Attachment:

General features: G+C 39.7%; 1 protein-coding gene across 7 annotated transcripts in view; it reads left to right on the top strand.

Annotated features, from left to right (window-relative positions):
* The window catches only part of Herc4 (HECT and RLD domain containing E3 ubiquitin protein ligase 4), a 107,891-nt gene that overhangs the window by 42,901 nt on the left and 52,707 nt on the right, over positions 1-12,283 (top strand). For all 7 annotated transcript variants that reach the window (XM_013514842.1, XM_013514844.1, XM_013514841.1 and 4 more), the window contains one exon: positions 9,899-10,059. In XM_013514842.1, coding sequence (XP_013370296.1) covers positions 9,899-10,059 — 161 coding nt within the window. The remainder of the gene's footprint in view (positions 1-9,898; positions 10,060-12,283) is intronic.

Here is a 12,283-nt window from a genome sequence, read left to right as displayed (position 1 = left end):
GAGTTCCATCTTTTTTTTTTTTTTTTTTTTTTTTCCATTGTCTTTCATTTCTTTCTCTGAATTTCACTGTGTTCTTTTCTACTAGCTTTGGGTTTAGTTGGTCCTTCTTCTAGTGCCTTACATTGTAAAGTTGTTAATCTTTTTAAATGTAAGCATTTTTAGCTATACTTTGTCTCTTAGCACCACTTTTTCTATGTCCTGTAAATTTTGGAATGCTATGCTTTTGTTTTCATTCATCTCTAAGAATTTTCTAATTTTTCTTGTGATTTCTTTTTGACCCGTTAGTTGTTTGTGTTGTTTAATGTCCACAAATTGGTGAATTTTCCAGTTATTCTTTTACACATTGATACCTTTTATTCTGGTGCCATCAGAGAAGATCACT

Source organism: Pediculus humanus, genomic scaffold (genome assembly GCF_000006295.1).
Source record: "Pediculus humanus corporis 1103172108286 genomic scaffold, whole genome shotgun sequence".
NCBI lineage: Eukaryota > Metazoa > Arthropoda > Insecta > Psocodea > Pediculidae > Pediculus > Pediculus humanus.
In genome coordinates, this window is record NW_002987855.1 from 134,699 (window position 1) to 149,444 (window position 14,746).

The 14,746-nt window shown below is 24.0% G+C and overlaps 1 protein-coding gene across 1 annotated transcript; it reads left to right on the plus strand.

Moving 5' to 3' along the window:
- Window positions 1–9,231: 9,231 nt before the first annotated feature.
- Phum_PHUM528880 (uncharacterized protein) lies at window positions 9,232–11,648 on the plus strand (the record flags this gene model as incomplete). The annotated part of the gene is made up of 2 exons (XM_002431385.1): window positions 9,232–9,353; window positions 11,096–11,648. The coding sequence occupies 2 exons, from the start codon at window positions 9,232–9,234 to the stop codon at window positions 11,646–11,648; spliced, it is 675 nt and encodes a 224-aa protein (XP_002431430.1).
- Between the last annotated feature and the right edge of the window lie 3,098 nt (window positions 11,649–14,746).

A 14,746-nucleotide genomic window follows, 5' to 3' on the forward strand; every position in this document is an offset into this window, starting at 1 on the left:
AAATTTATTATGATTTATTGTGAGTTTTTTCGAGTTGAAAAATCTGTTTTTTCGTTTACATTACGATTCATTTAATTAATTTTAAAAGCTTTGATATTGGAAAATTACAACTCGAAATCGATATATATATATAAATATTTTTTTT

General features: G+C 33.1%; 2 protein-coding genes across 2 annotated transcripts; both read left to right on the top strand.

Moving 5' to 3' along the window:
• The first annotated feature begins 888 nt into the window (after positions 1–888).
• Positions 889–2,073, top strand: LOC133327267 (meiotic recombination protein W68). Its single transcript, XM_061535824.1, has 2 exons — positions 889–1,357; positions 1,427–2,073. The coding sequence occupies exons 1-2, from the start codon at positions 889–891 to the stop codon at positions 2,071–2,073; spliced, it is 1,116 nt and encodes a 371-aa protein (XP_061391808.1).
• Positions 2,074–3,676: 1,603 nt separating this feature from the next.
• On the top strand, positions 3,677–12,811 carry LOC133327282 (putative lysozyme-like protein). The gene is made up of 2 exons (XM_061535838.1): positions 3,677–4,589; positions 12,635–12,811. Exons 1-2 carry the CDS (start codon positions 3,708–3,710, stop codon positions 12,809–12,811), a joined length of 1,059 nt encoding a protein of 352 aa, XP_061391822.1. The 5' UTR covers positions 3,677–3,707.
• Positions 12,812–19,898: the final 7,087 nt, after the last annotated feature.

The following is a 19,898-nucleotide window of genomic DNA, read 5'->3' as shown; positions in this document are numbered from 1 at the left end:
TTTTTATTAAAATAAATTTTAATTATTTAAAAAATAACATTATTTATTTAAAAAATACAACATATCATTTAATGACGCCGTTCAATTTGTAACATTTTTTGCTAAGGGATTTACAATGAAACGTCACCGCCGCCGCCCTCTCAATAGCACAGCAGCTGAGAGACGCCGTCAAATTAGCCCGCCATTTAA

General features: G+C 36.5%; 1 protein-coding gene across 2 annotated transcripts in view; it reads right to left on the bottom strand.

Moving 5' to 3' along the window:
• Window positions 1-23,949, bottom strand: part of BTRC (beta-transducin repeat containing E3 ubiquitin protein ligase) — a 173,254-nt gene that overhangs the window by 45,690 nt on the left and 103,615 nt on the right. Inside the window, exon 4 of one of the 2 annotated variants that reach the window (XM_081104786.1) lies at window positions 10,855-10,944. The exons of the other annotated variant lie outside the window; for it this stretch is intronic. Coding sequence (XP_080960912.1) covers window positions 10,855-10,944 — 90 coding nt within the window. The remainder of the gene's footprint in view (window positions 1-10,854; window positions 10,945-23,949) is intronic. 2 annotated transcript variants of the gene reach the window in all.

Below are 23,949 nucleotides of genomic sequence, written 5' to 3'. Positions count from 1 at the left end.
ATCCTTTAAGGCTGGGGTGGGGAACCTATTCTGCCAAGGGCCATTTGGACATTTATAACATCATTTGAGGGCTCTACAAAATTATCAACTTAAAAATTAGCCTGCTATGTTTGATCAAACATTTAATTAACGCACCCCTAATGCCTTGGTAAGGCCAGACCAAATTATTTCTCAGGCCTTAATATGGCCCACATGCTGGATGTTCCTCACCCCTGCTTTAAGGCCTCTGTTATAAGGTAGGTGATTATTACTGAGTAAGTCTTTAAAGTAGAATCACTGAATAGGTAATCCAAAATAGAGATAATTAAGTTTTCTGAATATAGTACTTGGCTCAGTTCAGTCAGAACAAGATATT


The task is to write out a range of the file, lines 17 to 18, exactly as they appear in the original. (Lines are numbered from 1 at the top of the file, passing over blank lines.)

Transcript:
General features: G+C 33.1%; 2 protein-coding genes across 2 annotated transcripts; both read left to right on the top strand.

Moving 5' to 3' along the window: